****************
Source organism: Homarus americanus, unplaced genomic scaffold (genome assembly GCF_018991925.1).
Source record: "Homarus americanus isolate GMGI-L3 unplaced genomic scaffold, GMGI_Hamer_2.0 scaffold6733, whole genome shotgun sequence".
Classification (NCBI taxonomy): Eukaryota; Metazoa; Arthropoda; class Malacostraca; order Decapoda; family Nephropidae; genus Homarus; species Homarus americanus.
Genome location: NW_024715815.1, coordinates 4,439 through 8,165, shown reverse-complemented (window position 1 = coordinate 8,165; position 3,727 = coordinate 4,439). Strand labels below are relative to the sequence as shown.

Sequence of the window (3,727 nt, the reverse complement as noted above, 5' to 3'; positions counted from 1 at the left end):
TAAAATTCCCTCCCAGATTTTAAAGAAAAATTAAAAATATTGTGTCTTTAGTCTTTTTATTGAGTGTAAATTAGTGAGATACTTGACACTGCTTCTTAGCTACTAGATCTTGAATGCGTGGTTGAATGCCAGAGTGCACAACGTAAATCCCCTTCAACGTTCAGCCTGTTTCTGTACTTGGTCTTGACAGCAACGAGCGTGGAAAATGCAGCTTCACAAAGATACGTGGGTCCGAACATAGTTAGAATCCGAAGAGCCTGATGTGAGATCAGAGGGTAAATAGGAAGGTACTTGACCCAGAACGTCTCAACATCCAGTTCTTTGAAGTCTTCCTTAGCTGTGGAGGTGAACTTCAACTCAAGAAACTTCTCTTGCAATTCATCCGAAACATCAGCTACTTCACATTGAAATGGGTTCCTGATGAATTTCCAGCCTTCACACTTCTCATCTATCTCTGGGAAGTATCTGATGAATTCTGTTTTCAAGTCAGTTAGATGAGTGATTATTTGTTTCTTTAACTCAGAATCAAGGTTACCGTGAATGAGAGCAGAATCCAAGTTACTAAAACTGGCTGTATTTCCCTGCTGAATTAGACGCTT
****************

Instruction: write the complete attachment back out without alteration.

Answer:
Source organism: Homarus americanus, unplaced genomic scaffold (genome assembly GCF_018991925.1).
Source record: "Homarus americanus isolate GMGI-L3 unplaced genomic scaffold, GMGI_Hamer_2.0 scaffold6733, whole genome shotgun sequence".
Classification (NCBI taxonomy): Eukaryota; Metazoa; Arthropoda; class Malacostraca; order Decapoda; family Nephropidae; genus Homarus; species Homarus americanus.
Genome location: NW_024715815.1, coordinates 4,439 through 8,165, shown reverse-complemented (window position 1 = coordinate 8,165; position 3,727 = coordinate 4,439). Strand labels below are relative to the sequence as shown.

Sequence of the window (3,727 nt, the reverse complement as noted above, 5' to 3'; positions counted from 1 at the left end):
TAAAATTCCCTCCCAGATTTTAAAGAAAAATTAAAAATATTGTGTCTTTAGTCTTTTTATTGAGTGTAAATTAGTGAGATACTTGACACTGCTTCTTAGCTACTAGATCTTGAATGCGTGGTTGAATGCCAGAGTGCACAACGTAAATCCCCTTCAACGTTCAGCCTGTTTCTGTACTTGGTCTTGACAGCAACGAGCGTGGAAAATGCAGCTTCACAAAGATACGTGGGTCCGAACATAGTTAGAATCCGAAGAGCCTGATGTGAGATCAGAGGGTAAATAGGAAGGTACTTGACCCAGAACGTCTCAACATCCAGTTCTTTGAAGTCTTCCTTAGCTGTGGAGGTGAACTTCAACTCAAGAAACTTCTCTTGCAATTCATCCGAAACATCAGCTACTTCACATTGAAATGGGTTCCTGATGAATTTCCAGCCTTCACACTTCTCATCTATCTCTGGGAAGTATCTGATGAATTCTGTTTTCAAGTCAGTTAGATGAGTGATTATTTGTTTCTTTAACTCAGAATCAAGGTTACCGTGAATGAGAGCAGAATCCAAGTTACTAAAACTGGCTGTATTTCCCTGCTGAATTAGACGCTT